Making chips and guac and memories with the boys from Bike Wreck.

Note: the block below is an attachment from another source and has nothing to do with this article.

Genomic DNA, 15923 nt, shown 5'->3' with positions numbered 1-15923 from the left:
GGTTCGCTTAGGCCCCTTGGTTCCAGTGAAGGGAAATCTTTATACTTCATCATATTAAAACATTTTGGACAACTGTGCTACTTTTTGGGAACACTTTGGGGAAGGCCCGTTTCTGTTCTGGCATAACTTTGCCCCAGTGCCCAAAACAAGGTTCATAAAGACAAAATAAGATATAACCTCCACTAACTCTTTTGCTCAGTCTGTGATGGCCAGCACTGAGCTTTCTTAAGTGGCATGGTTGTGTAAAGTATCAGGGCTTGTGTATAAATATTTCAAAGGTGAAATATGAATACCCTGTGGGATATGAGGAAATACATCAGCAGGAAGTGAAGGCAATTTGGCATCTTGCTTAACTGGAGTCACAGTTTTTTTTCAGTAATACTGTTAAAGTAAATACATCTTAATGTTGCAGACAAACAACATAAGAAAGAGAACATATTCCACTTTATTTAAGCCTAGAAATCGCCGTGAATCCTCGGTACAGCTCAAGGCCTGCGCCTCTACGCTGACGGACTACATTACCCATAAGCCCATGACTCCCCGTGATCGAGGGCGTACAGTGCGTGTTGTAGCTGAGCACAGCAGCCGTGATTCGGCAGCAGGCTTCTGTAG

Culture Shock season is upon us with less than a month away until the glorious one-day fest on Saturday, April 20th. The 33rd annual festival follows last year's lineup including Chicano Batman, milo, and Joy Again. This year, the sun will come out again on the beautiful grass of Dunn Meadow and shine brilliantly over our festivities, so don't forget to bring your sunscreen and read on to learn more about this year's acts! Saba https://www.youtube.com/watch?v=WeLs6lfokwQ Born and raised in Chicago, Saba will headline 2019's Culture Shock. After being recognized for his collaboration on Chance the Rapper’s Acid Rap mixtape in 2013, the 24-year old rapper and producer released Bucket List Project in 2016 and most recently his powerful and most personal album, Care For Me, in April of 2018. Dedicated to Saba’s late cousin, Walter Long Jr., Care For Me details the transformation of Saba’s grief and loneliness into a way of processing through art. As a talented storyteller, Saba is able to create intensely personal experiences with his work and make them universal. Saba, along with his crew Pivot Gang, is paving the future of rap and hip-hop. You can follow Saba on Instagram and Twitter. SHAED https://www.youtube.com/watch?v=4h26oYuE2h0 SHAED is the electro-pop trio fronted by lead singer Chelsea Lee and twin brother producers Max and Spencer Ernst. Based in D.C., the group decided on their name in reference to a cloak made of shadow after reading it in Name of the Wind, of the fantasy series The Kingkiller Chronicles. The mysticism extends beyond just their name and into their soulful, yet catchy music that puts you in a sort of trance. Though the band grew up together, they only started collaborating together under the name SHAED with the electro-pop sound a couple of years ago. Their debut EP, Just Wanna See, was released in 2016, followed by MELT which was released last year. You can follow SHAED on their Instagram and Twitter. Lala Lala https://www.youtube.com/watch?v=wu9zw0CDtnA Chicago-based Lala Lala will be joining our illustrious lineup at this year's fest. The indie rock group, fronted by Lillie West, specializes in creating moods of organized frenzy. Lala Lala made their entrance with their first studio album, Sleepyhead, in 2016, showing off West's talent for humor and an ability to make a perfect atmosphere for hanging out with your friends. Following their debut release, Lala Lala released The Lamb, made in response to West's increasing anxiety about social pressures, self-doubt, and how scary it can be just to be alive. On top of it all, Lala Lala also has an amazing presence on Twitter, which is arguably one of the most essential parts of being a modern band. You can follow Lala Lala on Instagram and Twitter. https://twitter.com/Lalabandlala/status/1100915138998222848 Black Belt Eagle Scout https://www.youtube.com/watch?v=di2rv4gmHlo It's not hard to fall in love with Black Belt Eagle Scout's music. Identifying as a radical indigenous queer feminist, Katherine Paul's musical project explores themes of identity and loss, as well as relearning romance to one's own definition of intimacy. Black Belt Eagle Scout recently released their first studio album, Mother of My Children, in September of last year. Songs like "Soft Stud" and much of Paul's music is quiet, but it always brims with energy and a sharp internal focus. Paul makes it obvious through her music that the biggest impact something can have can appear small at first. The softness contrasts with the two loudest and most confrontational tracks on the record, "Just Lie Down" and "Sam, A Dream," which bring to mind early guitar work from Sleater-Kinney and Riot Grrl. Do yourself a favor and sit down with the album to be truly acquainted with Black Belt Eagle Scout before Culture Shock. Follow Katherine Paul and the band on Instagram and Twitter. Boa https://www.youtube.com/watch?v=vJqeXLclcMc Hailing from Louisville, the psychedelic-rock band Boa will bring their sun-soaked grooves to Culture Shock. The band is comprised of bassist Shane Spader, guitarist Logan Hopkins, and drummer Gaven Hopkins with all three members providing vocals. The bandmates came together following the breakup of their previous prog-rock group, The Formalities, into their new psychedelic and funk-infused sound. Perhaps it's because two-thirds of the band are brothers, but Boa has an easy, synchronized flow about them that just makes you want to dance. Their most recent 7-song EP, No Bad Days, was released in 2017. Before they take the stage at Dunn Meadow, make sure to follow Boa on Instagram and Twitter. The Slaps https://www.youtube.com/watch?v=ujLwUsQQvcI Based in Chicago, the indie-rock band The Slaps will be performing at this year's Culture Shock. Self-described as "6 arms, 6 legs, 6 fully-functioning eyeballs," The Slaps will bring their hazy and self-aware charms to the Dunn Meadow stage this April. Their most recent single, "Cheers," was released last week and its slightly nostalgic, slightly lonesome, summery vibes are perfect even in transitional and windy March. The single follows their Singles EP from 2018 and their debut album "Susan's Room," which was released in 2017. Follow The Slaps too see what they get up to on Instagram and Facebook. Chives Payasso by Chives Indianapolis-favorite punk and psychedelic band Chives will perform at this year's Culture Shock. Eclectic and energetic, the band doesn't stay within the labels of either genre and leans instead into a sort of danceable intensity. They most recently released their EP, Payasso, in 2017 following Porcelain from 2016. Follow Chives on Facebook and Bandcamp to find out more! Willis & Diop https://www.youtube.com/watch?v=NSlKJybnIOk&feature=youtu.be&fbclid=IwAR311yIhQs-cL8-CJtgSybxJBYTrW6Klui2sGMHQUUHlSna6cPX9qge-91s Willis & Diop, both Indianapolis-based hip-hop artists and producers, will be providing a fresh, hip-hop set to highlight their recent collaborations. Diop has been in the Indy hip-hop scene for over a decade and recently released the new album Still Shinin' in 2018. Grounded by his work, the prolific artist wants his music to make an impact and not just sound good, but help build and empower communities. Newer to the scene but still highly impressive is Willis, the 20 year old rapper and producer. A self-taught producer and engineer, his first album "Chasing Daisy" and "Now Leaving District Nine" took off on Soundcloud. Following his debut, his newest album Midwest Neverland was released in 2018. You can follow Diop on Facebook and Soundcloud, and also Facebook and Soundcloud for Willis for their newest updates. Allison Victoria https://www.youtube.com/watch?v=ySdvQ_0Zmnk&t=247s Next up on the lineup is Allison Victoria, an Indianapolis-native singer-songwriter who first got her start with open mics around the city. Victoria's voice has been recognized for its magnetism and smoothness by artists and the music community in Indianapolis. Her original work including songs, "Beneath the Dust" and "Let Go," which we will hopefully have the fortune of hearing at Culture Shock, show off her ability to move the audience with her messages of love. You can follow Allison Victoria on Facebook. ktfaithful https://www.youtube.com/watch?v=5mU8ASs3StQ The musical project of Katie Faith O'Neill is one of our local acts for this year's lineup. Originally from Indianapolis, the musician and IU media major got her start with music through doing choir in kindergarten. Far from the Catholic school choir now, O'Neill's voice still shines through in her high-energy, indie pop productions, presented with personalized Memojis and snippets of daily life. Her newest EP, In My Head, was released this year. You can follow ktfaithful for new music and more updates on Instagram and Twitter.